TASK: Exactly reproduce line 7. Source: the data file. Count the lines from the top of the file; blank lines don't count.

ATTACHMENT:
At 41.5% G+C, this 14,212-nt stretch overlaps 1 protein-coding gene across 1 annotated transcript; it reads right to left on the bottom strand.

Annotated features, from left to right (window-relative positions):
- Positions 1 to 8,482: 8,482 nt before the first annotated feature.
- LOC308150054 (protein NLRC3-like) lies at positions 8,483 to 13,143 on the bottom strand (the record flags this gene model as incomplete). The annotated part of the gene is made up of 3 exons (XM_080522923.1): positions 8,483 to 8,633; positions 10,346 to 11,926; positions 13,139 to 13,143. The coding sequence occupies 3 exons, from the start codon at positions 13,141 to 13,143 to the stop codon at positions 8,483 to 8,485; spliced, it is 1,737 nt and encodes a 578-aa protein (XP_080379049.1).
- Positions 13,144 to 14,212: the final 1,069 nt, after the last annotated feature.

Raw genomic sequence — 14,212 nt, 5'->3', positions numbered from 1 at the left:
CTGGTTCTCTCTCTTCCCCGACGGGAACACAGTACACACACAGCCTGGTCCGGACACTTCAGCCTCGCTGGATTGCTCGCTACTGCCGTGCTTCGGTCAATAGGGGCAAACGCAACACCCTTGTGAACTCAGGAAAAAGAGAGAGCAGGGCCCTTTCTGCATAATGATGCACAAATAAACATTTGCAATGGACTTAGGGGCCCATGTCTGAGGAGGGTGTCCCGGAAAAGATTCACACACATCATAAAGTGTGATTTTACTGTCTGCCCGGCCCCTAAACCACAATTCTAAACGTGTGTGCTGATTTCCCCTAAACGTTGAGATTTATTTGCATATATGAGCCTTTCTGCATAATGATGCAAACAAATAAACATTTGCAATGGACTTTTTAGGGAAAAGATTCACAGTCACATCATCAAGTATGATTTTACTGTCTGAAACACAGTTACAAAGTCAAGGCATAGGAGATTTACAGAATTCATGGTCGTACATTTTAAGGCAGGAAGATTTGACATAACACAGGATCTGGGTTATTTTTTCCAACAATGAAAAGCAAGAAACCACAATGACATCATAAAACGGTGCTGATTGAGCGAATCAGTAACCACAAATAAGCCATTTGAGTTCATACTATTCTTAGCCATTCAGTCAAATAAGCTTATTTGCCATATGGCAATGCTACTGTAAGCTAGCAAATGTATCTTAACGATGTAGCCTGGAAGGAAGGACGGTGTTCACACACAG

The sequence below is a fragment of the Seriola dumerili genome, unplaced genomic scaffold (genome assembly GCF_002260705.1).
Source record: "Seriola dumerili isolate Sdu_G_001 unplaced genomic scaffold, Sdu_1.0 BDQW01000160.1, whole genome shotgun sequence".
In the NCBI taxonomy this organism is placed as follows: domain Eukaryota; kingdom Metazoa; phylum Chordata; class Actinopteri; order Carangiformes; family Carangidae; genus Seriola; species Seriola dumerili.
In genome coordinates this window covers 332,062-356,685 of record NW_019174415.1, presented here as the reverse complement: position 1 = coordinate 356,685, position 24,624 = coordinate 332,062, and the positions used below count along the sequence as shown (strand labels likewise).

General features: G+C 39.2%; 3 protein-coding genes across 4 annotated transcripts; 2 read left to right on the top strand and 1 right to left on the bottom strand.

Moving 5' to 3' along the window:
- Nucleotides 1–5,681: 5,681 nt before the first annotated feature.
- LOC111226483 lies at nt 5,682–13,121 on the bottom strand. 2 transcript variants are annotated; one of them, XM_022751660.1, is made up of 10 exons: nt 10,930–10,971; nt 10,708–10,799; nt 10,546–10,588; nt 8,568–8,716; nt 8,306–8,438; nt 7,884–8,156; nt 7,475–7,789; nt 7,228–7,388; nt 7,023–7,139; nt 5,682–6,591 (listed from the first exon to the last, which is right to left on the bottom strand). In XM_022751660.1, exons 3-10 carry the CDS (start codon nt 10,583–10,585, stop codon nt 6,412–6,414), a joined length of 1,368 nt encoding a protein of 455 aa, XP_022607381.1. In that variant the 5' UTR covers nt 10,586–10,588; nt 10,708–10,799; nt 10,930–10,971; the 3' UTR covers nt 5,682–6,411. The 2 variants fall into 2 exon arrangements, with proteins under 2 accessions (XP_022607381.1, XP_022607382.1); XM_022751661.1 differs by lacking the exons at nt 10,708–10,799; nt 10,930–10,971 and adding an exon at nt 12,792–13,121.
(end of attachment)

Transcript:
CTGGTTCTCTCTCTTCCCCGACGGGAACACAGTACACACACAGCCTGGTCCGGACACTTCAGCCTCGCTGGATTGCTCGCTACTGCCGTGCTTCGGTCAATAGGGGCAAACGCAACACCCTTGTGAACTCAGGAAAAAGAGAGAGCAGGGCCCTTTCTGCATAATGATGCACAAATAAACATTTGCAATGGACTTAGGGGCCCATGTCTGAGGAGGGTGTCCCGGAAAAGATTCACACACATCATAAAGTGTGATTTTACTGTCTGCCCGGCCCCTAAACCACAATTCTAAACGTGTGTGCTGATTTCCCCTAAACGTTGAGATTTATTTGCATATATGAGCCTTTCTGCATAATGATGCAAACAAATAAACATTTGCAATGGACTTTTTAGGGAAAAGATTCACAGTCACATCATCAAGTATGATTTTACTGTCTGAAACACAGTTACAAAGTCAAGGCATAGGAGATTTACAGAATTCATGGTCGTACATTTTAAGGCAGGAAGATTTGACATAACACAGGATCTGGGTTATTTTTTCCAACAATGAAAAGCAAGAAACCACAATGACATCATAAAACGGTGCTGATTGAGCGAATCAGTAACCACAAATAAGCCATTTGAGTTCATACTATTCTTAGCCATTCAGTCAAATAAGCTTATTTGCCATATGGCAATGCTACTGTAAGCTAGCAAATGTATCTTAACGATGTAGCCTGGAAGGAAGGACGGTGTTCACACACAG